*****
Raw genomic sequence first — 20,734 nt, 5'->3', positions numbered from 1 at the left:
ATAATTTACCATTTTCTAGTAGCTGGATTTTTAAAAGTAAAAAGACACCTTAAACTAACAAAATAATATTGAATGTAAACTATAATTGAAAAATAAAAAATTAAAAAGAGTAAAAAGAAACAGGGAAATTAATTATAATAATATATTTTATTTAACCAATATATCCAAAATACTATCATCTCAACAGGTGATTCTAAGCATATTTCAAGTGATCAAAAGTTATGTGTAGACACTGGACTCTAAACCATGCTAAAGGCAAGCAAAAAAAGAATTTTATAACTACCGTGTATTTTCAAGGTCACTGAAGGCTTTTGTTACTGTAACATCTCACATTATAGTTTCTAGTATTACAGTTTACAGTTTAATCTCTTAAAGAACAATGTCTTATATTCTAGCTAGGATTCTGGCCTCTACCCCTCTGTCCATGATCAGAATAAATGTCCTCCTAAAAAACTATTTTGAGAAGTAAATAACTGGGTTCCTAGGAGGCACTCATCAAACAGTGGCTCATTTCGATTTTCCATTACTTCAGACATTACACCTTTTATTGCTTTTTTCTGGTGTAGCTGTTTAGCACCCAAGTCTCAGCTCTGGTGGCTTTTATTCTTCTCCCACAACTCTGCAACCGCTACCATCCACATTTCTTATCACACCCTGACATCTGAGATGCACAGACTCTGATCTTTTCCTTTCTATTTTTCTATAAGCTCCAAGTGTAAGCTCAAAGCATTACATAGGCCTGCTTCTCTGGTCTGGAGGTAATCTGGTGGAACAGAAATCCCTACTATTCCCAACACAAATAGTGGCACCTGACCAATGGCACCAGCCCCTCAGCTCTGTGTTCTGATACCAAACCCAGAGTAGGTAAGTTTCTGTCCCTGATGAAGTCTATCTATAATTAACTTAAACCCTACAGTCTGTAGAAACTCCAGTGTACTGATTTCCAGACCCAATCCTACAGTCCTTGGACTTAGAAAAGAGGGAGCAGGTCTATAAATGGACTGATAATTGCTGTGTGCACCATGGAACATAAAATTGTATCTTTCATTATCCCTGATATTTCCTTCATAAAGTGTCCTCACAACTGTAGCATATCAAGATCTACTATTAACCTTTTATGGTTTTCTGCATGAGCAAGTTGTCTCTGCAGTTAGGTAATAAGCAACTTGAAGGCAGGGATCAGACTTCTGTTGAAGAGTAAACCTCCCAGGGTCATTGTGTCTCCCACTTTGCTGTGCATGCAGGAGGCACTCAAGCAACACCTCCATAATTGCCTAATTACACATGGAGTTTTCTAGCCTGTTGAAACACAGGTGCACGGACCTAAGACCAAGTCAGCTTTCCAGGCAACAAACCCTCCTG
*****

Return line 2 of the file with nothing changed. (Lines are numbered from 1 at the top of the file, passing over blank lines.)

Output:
ATAATTTACCATTTTCTAGTAGCTGGATTTTTAAAAGTAAAAAGACACCTTAAACTAACAAAATAATATTGAATGTAAACTATAATTGAAAAATAAAAAATTAAAAAGAGTAAAAAGAAACAGGGAAATTAATTATAATAATATATTTTATTTAACCAATATATCCAAAATACTATCATCTCAACAGGTGATTCTAAGCATATTTCAAGTGATCAAAAGTTATGTGTAGACACTGGACTCTAAACCATGCTAAAGGCAAGCAAAAAAAGAATTTTATAACTACCGTGTATTTTCAAGGTCACTGAAGGCTTTTGTTACTGTAACATCTCACATTATAGTTTCTAGTATTACAGTTTACAGTTTAATCTCTTAAAGAACAATGTCTTATATTCTAGCTAGGATTCTGGCCTCTACCCCTCTGTCCATGATCAGAATAAATGTCCTCCTAAAAAACTATTTTGAGAAGTAAATAACTGGGTTCCTAGGAGGCACTCATCAAACAGTGGCTCATTTCGATTTTCCATTACTTCAGACATTACACCTTTTATTGCTTTTTTCTGGTGTAGCTGTTTAGCACCCAAGTCTCAGCTCTGGTGGCTTTTATTCTTCTCCCACAACTCTGCAACCGCTACCATCCACATTTCTTATCACACCCTGACATCTGAGATGCACAGACTCTGATCTTTTCCTTTCTATTTTTCTATAAGCTCCAAGTGTAAGCTCAAAGCATTACATAGGCCTGCTTCTCTGGTCTGGAGGTAATCTGGTGGAACAGAAATCCCTACTATTCCCAACACAAATAGTGGCACCTGACCAATGGCACCAGCCCCTCAGCTCTGTGTTCTGATACCAAACCCAGAGTAGGTAAGTTTCTGTCCCTGATGAAGTCTATCTATAATTAACTTAAACCCTACAGTCTGTAGAAACTCCAGTGTACTGATTTCCAGACCCAATCCTACAGTCCTTGGACTTAGAAAAGAGGGAGCAGGTCTATAAATGGACTGATAATTGCTGTGTGCACCATGGAACATAAAATTGTATCTTTCATTATCCCTGATATTTCCTTCATAAAGTGTCCTCACAACTGTAGCATATCAAGATCTACTATTAACCTTTTATGGTTTTCTGCATGAGCAAGTTGTCTCTGCAGTTAGGTAATAAGCAACTTGAAGGCAGGGATCAGACTTCTGTTGAAGAGTAAACCTCCCAGGGTCATTGTGTCTCCCACTTTGCTGTGCATGCAGGAGGCACTCAAGCAACACCTCCATAATTGCCTAATTACACATGGAGTTTTCTAGCCTGTTGAAACACAGGTGCACGGACCTAAGACCAAGTCAGCTTTCCAGGCAACAAACCCTCCTG